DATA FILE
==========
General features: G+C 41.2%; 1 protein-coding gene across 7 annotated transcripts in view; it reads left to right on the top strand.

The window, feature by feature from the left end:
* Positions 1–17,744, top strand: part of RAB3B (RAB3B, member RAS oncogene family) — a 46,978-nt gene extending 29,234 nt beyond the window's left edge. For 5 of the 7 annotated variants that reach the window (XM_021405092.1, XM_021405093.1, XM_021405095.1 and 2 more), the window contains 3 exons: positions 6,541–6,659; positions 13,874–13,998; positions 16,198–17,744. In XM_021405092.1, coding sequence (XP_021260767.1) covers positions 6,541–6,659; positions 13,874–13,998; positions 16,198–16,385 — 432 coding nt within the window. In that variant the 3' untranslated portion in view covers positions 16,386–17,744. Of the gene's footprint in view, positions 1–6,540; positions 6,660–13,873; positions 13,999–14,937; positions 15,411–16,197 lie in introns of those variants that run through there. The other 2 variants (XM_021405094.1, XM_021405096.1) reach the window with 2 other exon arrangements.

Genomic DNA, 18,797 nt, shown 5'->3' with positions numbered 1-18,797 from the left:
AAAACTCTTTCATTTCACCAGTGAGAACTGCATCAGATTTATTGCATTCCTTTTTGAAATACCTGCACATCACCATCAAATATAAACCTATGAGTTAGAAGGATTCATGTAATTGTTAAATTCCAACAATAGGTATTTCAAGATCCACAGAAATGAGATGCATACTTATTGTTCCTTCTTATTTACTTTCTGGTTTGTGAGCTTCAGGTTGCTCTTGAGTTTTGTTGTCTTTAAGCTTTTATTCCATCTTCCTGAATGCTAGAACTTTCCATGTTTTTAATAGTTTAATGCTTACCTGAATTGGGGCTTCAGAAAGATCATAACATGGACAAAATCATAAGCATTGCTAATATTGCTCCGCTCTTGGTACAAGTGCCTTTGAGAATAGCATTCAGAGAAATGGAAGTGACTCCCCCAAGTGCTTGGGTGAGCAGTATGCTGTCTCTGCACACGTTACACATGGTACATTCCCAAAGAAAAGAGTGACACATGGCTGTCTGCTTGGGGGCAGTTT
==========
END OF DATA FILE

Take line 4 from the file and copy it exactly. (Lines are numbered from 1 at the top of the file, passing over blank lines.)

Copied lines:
Genomic DNA, 18,797 nt, shown 5'->3' with positions numbered 1-18,797 from the left: